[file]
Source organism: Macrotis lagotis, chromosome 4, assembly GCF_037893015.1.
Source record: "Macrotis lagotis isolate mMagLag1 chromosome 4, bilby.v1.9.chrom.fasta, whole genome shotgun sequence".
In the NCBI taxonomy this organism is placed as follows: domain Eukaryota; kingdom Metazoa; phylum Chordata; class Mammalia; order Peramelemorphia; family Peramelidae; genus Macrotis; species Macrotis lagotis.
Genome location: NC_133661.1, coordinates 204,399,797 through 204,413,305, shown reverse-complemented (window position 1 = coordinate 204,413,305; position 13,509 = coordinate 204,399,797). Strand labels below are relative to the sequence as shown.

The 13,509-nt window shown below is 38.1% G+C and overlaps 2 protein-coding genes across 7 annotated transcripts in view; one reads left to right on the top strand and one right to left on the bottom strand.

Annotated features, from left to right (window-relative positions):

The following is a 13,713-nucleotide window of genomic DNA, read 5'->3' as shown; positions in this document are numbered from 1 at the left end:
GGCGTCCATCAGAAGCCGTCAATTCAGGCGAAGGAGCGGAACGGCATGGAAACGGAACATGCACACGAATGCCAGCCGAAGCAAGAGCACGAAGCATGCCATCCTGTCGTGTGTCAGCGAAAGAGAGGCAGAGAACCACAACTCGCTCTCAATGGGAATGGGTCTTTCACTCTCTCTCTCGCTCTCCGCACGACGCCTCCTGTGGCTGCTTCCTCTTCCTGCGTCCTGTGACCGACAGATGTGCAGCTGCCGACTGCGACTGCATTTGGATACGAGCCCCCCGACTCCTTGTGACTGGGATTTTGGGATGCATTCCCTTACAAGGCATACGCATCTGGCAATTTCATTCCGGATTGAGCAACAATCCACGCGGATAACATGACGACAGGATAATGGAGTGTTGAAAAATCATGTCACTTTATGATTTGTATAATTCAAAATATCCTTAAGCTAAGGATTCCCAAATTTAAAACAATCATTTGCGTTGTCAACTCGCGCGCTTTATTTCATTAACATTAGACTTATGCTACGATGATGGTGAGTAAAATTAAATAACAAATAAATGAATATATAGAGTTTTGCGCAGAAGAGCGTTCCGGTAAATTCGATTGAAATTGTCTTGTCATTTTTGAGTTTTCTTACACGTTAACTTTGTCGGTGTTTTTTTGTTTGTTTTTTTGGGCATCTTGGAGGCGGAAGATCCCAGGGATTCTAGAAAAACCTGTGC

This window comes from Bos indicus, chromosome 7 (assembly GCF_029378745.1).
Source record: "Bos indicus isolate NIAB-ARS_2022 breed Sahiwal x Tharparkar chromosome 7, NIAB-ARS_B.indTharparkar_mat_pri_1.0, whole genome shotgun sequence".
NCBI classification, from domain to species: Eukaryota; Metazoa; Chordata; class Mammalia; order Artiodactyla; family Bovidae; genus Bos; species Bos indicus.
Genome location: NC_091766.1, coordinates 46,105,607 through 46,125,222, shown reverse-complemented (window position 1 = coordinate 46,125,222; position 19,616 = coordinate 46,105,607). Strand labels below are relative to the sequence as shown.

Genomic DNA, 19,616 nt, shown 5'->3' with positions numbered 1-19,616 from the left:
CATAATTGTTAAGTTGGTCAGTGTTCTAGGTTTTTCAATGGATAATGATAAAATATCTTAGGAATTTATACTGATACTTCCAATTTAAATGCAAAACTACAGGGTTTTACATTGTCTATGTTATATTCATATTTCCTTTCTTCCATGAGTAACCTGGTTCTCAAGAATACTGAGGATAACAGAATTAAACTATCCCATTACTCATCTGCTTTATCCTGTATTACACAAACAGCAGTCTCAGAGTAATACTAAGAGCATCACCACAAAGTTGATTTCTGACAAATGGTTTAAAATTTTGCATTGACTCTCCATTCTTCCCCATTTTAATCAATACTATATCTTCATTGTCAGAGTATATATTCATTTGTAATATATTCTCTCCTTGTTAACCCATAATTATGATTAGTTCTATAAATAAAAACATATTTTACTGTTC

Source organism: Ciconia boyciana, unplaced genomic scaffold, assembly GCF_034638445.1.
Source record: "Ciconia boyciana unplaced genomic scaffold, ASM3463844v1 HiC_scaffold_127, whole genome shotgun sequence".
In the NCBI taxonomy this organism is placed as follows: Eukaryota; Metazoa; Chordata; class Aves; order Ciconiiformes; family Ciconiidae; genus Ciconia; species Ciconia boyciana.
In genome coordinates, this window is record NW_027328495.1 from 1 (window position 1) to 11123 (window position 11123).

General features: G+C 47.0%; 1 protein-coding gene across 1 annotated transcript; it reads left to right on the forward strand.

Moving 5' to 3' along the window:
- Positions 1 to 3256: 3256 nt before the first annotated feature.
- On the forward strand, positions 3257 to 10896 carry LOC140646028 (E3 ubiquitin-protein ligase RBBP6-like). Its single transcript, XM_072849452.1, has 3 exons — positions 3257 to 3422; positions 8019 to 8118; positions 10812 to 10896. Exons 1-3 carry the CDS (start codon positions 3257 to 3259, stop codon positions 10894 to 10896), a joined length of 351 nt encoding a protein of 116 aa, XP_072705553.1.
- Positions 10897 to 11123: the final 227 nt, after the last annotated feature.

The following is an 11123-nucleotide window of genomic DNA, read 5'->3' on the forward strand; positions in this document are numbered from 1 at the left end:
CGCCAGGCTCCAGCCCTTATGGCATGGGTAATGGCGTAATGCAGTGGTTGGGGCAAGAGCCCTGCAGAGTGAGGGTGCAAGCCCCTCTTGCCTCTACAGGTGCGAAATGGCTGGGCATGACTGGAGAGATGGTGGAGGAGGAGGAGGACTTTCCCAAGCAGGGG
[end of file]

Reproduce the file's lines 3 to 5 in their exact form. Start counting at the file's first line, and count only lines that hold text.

In the NCBI taxonomy this organism is placed as follows: domain Eukaryota; kingdom Metazoa; phylum Chordata; class Mammalia; order Peramelemorphia; family Peramelidae; genus Macrotis; species Macrotis lagotis.
Genome location: NC_133661.1, coordinates 204,399,797 through 204,413,305, shown reverse-complemented (window position 1 = coordinate 204,413,305; position 13,509 = coordinate 204,399,797). Strand labels below are relative to the sequence as shown.

The 13,509-nt window shown below is 38.1% G+C and overlaps 2 protein-coding genes across 7 annotated transcripts in view; one reads left to right on the top strand and one right to left on the bottom strand.